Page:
Despite the mostly unfavorable reception, I had been looking forward to Claudia Llosa’s Aloft ever since it premiered more than a year ago at the Berlin Film Festival. I am Peruvian, Llosa is by virtually all metrics the most celebrated director in the history of Peruvian cinema, and Aloft is her first English-language movie. Berlin is the festival that saw her come into the spotlight as an international auteur, premiering her first film Madeinusa and awarding the Golden Bear to her sophomore film The Milk of Sorrow, which went on to also be nominated for Best Foreign Language Film at the 2009 Academy Awards. All the rumblings about Aloft‘s quality (or lack thereof) had me waiting for the movie’s American release.
Reading the criticism that came out of Berlin makes me believe the movie has been re-edited since its February 2014 premiere, perhaps at the request of distributor Sony Pictures Classics, which was very quick to acquire the movie for distribution (it acquired the movie at least six days before it premiered at the Festival). Re-edits between Festivals and commercial releases are not unusual, though. Inglourious Basterds and Nebraska are two of the most recent examples of movies that got a relatively cool reception at Cannes and went on to have successful theatrical runs after they were re-edited. I don’t know what the original cut of Aloft looked like, and whether or not the new edit is an improvement; I can only say that the version I saw (at the Tribeca Film Festival) was, sadly, not very good.
Like Llosa’s previous movies, Aloft centers around the scars of traumatic events in its characters’ pasts. The movie is told in two timelines. In the past, Jennifer Connelly stars as Nana, a woman who is doing everything she can to save the life of her young child, who has been diagnosed with terminal cancer. In the future, Cillian Murphy plays Ivan, Connelly’s other child, who is approached by a journalist (Mélanie Laurent) who wants to do a documentary about Nana, who became a holistic healer and moved to a remote camp in the Arctic Circle.
There are two things that disappointed me about Aloft, which is very economic in its dramatics, if a little too dour for my taste. The first, is that once it becomes clear exactly how the two timelines relate to each other (from a character, not a structural, point of view), the explanation for Nana’s transition into a life of mystical medicine, and the ardent resentment that Ivan feels for his mother ends up being rather unsatisfying. It all boils down to a tragic incident that sticks out like a sorely melodramatic thumb and clashes with the movie’s muted, verite filmmaking.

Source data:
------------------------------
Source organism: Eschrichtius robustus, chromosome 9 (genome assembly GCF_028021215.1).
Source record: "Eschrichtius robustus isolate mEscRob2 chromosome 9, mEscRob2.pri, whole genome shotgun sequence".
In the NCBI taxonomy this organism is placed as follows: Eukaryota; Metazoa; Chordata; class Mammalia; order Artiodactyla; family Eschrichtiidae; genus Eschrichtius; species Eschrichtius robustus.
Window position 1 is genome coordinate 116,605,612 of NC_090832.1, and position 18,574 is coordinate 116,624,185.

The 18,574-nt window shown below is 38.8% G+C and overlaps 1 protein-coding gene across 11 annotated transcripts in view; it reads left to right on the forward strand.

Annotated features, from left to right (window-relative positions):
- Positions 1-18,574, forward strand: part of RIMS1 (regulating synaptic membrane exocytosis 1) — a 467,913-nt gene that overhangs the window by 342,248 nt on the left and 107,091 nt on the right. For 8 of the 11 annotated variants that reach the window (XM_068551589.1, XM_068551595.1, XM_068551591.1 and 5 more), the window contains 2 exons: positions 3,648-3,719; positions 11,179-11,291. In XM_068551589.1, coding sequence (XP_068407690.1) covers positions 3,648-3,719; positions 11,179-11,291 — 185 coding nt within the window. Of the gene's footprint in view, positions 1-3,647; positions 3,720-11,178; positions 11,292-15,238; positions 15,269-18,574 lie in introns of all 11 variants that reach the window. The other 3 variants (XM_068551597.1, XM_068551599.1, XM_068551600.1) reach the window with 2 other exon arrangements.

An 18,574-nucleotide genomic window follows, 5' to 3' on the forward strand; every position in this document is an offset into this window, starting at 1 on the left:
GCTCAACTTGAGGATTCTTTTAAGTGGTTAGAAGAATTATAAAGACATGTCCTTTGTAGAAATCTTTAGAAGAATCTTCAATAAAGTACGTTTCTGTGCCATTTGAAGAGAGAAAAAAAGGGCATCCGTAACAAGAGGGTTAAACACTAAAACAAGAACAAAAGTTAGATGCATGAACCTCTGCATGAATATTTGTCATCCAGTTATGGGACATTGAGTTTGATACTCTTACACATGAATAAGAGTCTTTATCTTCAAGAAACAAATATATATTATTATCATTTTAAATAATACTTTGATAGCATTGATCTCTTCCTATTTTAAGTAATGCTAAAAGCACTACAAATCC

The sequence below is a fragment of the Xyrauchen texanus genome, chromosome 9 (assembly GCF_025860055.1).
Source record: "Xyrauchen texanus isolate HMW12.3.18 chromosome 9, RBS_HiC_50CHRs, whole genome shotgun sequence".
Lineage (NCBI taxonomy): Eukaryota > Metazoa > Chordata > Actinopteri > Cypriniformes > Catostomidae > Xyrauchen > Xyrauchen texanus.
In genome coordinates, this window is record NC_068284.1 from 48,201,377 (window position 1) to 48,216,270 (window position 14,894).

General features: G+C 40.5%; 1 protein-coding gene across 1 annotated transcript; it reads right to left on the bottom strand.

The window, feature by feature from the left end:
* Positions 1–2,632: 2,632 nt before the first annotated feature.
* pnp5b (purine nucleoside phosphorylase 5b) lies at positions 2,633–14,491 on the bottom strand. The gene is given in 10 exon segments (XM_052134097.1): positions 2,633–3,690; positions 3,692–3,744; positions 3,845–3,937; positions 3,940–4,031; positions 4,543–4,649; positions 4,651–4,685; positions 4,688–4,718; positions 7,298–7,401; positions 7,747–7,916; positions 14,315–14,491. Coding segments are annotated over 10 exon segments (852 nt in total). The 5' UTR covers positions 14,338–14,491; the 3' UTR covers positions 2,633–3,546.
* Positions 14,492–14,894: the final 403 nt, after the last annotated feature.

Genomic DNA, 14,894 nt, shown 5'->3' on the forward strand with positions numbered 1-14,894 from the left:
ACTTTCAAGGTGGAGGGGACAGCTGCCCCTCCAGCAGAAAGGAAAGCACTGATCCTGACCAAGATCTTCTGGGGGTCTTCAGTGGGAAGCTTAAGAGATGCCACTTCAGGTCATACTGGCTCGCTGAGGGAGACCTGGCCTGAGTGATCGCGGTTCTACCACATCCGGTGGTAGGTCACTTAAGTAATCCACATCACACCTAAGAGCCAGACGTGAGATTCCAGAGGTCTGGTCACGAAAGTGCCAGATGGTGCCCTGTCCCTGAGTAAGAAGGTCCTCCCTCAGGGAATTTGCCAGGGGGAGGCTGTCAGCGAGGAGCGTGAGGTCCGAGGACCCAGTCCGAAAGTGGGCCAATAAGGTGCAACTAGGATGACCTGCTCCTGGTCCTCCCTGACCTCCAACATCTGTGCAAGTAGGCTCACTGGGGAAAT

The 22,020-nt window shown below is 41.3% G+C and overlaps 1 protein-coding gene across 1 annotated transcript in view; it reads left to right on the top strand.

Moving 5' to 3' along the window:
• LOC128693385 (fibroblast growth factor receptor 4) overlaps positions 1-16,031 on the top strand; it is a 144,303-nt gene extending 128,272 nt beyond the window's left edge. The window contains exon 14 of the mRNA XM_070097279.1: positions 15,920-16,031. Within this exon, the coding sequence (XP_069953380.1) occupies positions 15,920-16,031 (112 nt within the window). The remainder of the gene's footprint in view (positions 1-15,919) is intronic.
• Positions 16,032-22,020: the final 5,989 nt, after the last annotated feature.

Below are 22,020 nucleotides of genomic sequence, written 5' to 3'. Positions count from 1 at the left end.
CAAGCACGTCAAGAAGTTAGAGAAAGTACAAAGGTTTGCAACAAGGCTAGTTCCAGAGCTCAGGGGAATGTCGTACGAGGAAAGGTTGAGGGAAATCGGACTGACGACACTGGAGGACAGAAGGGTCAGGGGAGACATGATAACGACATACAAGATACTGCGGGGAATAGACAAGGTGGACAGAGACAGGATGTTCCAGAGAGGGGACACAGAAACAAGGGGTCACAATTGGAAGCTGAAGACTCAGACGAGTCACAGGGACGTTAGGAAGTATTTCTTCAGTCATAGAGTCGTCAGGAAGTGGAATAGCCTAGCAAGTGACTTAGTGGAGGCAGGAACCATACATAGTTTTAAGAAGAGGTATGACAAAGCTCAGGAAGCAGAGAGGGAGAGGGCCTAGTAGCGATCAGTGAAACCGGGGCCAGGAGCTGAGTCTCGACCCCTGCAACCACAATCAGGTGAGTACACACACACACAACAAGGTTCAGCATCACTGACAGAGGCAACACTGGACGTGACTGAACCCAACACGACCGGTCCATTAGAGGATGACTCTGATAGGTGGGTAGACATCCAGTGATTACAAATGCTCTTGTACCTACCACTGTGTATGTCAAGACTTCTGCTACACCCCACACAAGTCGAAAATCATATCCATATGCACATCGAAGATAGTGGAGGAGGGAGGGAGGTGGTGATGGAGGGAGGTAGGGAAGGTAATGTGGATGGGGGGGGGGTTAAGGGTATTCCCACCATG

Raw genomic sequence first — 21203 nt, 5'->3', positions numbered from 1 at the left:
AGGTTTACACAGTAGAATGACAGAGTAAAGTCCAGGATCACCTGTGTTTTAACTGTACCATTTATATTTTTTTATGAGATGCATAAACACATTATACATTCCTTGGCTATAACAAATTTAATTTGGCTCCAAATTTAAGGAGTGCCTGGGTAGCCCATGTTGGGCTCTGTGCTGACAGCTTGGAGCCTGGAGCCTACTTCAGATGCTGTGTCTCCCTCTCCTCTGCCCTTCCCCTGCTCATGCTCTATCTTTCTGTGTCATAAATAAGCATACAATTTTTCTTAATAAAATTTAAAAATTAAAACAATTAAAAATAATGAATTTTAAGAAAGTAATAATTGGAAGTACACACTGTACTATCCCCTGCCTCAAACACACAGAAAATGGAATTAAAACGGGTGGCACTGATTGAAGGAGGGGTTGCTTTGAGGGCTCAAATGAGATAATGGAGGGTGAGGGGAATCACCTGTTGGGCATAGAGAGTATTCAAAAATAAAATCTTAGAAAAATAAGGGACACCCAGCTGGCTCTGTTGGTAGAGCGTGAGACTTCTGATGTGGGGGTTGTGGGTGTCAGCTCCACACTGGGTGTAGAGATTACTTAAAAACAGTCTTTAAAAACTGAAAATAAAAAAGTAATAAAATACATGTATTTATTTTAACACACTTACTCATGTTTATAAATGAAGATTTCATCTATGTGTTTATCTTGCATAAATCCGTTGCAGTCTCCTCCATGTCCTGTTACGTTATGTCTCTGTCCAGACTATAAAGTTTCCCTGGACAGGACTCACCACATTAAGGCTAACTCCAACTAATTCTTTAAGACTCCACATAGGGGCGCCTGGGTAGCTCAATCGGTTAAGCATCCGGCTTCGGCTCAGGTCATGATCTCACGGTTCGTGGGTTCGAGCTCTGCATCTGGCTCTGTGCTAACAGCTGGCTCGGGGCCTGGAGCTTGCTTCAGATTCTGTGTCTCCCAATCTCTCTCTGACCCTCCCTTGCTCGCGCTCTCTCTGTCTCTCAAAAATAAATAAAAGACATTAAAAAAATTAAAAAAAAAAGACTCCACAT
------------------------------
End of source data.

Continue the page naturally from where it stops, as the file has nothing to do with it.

Without going into detailed spoilers, I would say that my main problem here is that the movie’s emotional crux relies too much in the psychology of a small child. Getting into a child’s mind is a very hard thing for filmmakers to do, especially when it comes to prestigious dramas. The most successful movies about children tend to be more expressionistic, either bending the world around them to the rules of childhood imagination (like Spike Jonze’s Where the Wild Things Are), or using them as a springboard to visualize the anxieties of parent-child relationships (like Jennifer Kent’s The Babadook). Aloft‘s Ivan barely seems like a character to me. The only thing that I know about him, is that he is angry.
It’s hard to sympathize with an angry child no matter how cute he is (The Babadook understood this, and used it to its advantage beautifully), and it’s especially hard to sympathize with Ivan, when his anger seems to have been designed to create conflict for the movie’s central relationship. A conflict that, truth be told, is not really explored in a meaningful way. There are many scenes in which Connelly talks to young Ivan, and shares philosophical tidbits about life being tough, in the type of broad speeches that you usually find in middlebrow cable dramas. There is not enough time spent in making the audience understand what the relationship between Nana and Ivan is, because despite them sharing many scenes, there is virtually no communication between them.
The lack of communication brings me to the second thing that I didn’t like about Aloft: the movie’s ending, which comes abruptly, and reveals how shallow its characters really are. Nana is a healer, and the movie is about wounds of the past, but at the end, it’s not entirely clear what wounds are being healed, if they’re being healed at all. The movie’s final images, of a falcon soaring over the icy landscape let us know our characters have found a bittersweet, but ultimately freeing resolution, but we have no idea what said resolution is.
Ambiguity doesn’t work unless it can rest on strong pillars. Fausta, The Milk of Sorrow‘s protagonist, made many frustrating decisions, but she was also a very interesting character. The symbolism wasn’t always subtle in Llosa’s previous movies, but it was effectively built around characters with truthful stories. The characters in Aloft exist only to serve the movie’s tragic plot. They feel hollow. Nana’s cries of desperation become laughable.
Aloft is a disappointment, but the ball is still on Llosa’s side of the court. Some of the best living directors have had tremendous troubles, and disastrous results, when they’ve ventured into English-language productions. Llosa should take comfort in the fact that, despite My Blueberry Nights, Wong Kar-wai is still a magnificent director. I’m still looking forward to what she does next.
Grade: 4 out of 10